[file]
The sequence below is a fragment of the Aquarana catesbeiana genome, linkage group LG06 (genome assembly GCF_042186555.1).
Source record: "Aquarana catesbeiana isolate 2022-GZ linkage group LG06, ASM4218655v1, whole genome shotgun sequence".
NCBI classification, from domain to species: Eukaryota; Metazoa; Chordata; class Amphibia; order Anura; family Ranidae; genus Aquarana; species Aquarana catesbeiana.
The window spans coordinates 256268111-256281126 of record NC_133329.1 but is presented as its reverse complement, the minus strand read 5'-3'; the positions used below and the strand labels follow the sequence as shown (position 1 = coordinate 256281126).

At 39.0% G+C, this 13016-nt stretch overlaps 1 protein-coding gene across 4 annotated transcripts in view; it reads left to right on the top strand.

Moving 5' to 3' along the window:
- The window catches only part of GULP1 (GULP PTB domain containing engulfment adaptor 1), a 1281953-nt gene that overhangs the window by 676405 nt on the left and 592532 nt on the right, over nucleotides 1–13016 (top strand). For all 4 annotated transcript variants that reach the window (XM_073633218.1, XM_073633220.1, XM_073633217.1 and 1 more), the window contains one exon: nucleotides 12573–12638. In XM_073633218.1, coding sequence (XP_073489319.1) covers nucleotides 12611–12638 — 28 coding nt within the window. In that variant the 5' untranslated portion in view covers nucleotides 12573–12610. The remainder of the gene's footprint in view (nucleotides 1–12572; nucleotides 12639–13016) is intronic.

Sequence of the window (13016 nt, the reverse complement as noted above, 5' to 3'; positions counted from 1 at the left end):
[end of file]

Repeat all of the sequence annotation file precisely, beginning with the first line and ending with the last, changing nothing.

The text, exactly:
The sequence below is a fragment of the Aquarana catesbeiana genome, linkage group LG06 (genome assembly GCF_042186555.1).
Source record: "Aquarana catesbeiana isolate 2022-GZ linkage group LG06, ASM4218655v1, whole genome shotgun sequence".
NCBI classification, from domain to species: Eukaryota; Metazoa; Chordata; class Amphibia; order Anura; family Ranidae; genus Aquarana; species Aquarana catesbeiana.
The window spans coordinates 256268111-256281126 of record NC_133329.1 but is presented as its reverse complement, the minus strand read 5'-3'; the positions used below and the strand labels follow the sequence as shown (position 1 = coordinate 256281126).

At 39.0% G+C, this 13016-nt stretch overlaps 1 protein-coding gene across 4 annotated transcripts in view; it reads left to right on the top strand.

Moving 5' to 3' along the window:
- The window catches only part of GULP1 (GULP PTB domain containing engulfment adaptor 1), a 1281953-nt gene that overhangs the window by 676405 nt on the left and 592532 nt on the right, over nucleotides 1–13016 (top strand). For all 4 annotated transcript variants that reach the window (XM_073633218.1, XM_073633220.1, XM_073633217.1 and 1 more), the window contains one exon: nucleotides 12573–12638. In XM_073633218.1, coding sequence (XP_073489319.1) covers nucleotides 12611–12638 — 28 coding nt within the window. In that variant the 5' untranslated portion in view covers nucleotides 12573–12610. The remainder of the gene's footprint in view (nucleotides 1–12572; nucleotides 12639–13016) is intronic.

Sequence of the window (13016 nt, the reverse complement as noted above, 5' to 3'; positions counted from 1 at the left end):